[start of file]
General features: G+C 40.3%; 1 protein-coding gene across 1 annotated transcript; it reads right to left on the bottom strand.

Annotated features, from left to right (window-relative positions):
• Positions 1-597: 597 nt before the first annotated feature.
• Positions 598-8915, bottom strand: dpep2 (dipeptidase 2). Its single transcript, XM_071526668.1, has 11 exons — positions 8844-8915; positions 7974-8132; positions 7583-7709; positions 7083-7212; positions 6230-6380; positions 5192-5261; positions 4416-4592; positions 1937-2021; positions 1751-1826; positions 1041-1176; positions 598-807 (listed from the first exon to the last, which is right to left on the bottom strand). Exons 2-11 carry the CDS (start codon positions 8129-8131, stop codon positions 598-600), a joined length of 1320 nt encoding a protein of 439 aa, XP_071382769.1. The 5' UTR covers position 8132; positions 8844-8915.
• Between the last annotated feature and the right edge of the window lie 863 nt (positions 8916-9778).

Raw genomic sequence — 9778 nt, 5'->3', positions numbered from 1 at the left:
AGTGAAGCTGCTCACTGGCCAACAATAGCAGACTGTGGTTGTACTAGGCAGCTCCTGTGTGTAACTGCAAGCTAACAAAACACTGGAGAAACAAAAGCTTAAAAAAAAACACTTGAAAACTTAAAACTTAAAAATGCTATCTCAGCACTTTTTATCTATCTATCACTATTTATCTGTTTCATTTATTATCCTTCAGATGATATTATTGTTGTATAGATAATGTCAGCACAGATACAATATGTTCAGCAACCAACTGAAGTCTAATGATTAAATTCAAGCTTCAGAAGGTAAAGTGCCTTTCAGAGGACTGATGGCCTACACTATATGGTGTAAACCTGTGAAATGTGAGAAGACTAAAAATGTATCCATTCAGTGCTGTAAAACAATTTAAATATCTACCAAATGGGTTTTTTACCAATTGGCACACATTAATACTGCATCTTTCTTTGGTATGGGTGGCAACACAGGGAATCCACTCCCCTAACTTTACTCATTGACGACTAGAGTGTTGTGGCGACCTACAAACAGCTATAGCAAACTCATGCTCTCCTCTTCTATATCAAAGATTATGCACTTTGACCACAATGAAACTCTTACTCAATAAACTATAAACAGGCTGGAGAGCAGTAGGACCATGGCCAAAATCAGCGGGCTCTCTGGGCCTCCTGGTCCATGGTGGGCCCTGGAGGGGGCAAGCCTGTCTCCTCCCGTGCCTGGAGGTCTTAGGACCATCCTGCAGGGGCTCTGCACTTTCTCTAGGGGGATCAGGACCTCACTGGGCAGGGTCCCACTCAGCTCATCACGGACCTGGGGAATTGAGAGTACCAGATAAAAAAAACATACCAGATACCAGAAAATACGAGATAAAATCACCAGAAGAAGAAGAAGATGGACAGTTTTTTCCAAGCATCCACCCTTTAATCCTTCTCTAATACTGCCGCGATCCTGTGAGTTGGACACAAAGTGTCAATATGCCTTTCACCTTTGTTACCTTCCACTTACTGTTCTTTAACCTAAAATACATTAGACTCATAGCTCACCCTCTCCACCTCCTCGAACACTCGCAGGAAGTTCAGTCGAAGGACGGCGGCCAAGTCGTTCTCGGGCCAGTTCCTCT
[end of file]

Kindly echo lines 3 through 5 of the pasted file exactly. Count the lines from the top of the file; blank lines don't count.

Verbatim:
• Positions 1-597: 597 nt before the first annotated feature.
• Positions 598-8915, bottom strand: dpep2 (dipeptidase 2). Its single transcript, XM_071526668.1, has 11 exons — positions 8844-8915; positions 7974-8132; positions 7583-7709; positions 7083-7212; positions 6230-6380; positions 5192-5261; positions 4416-4592; positions 1937-2021; positions 1751-1826; positions 1041-1176; positions 598-807 (listed from the first exon to the last, which is right to left on the bottom strand). Exons 2-11 carry the CDS (start codon positions 8129-8131, stop codon positions 598-600), a joined length of 1320 nt encoding a protein of 439 aa, XP_071382769.1. The 5' UTR covers position 8132; positions 8844-8915.
• Between the last annotated feature and the right edge of the window lie 863 nt (positions 8916-9778).